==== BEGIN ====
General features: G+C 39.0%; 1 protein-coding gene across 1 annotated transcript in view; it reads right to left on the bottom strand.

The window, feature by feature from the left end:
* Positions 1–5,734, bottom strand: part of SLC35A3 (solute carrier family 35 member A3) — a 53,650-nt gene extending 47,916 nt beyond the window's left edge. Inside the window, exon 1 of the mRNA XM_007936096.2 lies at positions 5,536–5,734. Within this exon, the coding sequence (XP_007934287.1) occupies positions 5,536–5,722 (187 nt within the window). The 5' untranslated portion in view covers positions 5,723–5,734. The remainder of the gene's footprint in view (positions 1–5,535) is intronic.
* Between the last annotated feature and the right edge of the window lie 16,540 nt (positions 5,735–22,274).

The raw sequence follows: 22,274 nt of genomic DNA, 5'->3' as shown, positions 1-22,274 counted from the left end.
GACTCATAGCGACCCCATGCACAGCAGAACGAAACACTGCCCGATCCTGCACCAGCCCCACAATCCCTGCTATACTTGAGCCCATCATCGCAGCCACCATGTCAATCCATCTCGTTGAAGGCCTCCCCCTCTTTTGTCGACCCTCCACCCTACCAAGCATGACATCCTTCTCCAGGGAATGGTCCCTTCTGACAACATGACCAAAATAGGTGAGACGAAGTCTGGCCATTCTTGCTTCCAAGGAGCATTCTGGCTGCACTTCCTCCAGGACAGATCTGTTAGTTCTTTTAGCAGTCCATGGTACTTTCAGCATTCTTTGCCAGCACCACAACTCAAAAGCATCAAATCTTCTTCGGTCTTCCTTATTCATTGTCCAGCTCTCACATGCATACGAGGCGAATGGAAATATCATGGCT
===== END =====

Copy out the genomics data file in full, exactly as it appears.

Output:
General features: G+C 39.0%; 1 protein-coding gene across 1 annotated transcript in view; it reads right to left on the bottom strand.

The window, feature by feature from the left end:
* Positions 1–5,734, bottom strand: part of SLC35A3 (solute carrier family 35 member A3) — a 53,650-nt gene extending 47,916 nt beyond the window's left edge. Inside the window, exon 1 of the mRNA XM_007936096.2 lies at positions 5,536–5,734. Within this exon, the coding sequence (XP_007934287.1) occupies positions 5,536–5,722 (187 nt within the window). The 5' untranslated portion in view covers positions 5,723–5,734. The remainder of the gene's footprint in view (positions 1–5,535) is intronic.
* Between the last annotated feature and the right edge of the window lie 16,540 nt (positions 5,735–22,274).

The raw sequence follows: 22,274 nt of genomic DNA, 5'->3' as shown, positions 1-22,274 counted from the left end.
GACTCATAGCGACCCCATGCACAGCAGAACGAAACACTGCCCGATCCTGCACCAGCCCCACAATCCCTGCTATACTTGAGCCCATCATCGCAGCCACCATGTCAATCCATCTCGTTGAAGGCCTCCCCCTCTTTTGTCGACCCTCCACCCTACCAAGCATGACATCCTTCTCCAGGGAATGGTCCCTTCTGACAACATGACCAAAATAGGTGAGACGAAGTCTGGCCATTCTTGCTTCCAAGGAGCATTCTGGCTGCACTTCCTCCAGGACAGATCTGTTAGTTCTTTTAGCAGTCCATGGTACTTTCAGCATTCTTTGCCAGCACCACAACTCAAAAGCATCAAATCTTCTTCGGTCTTCCTTATTCATTGTCCAGCTCTCACATGCATACGAGGCGAATGGAAATATCATGGCT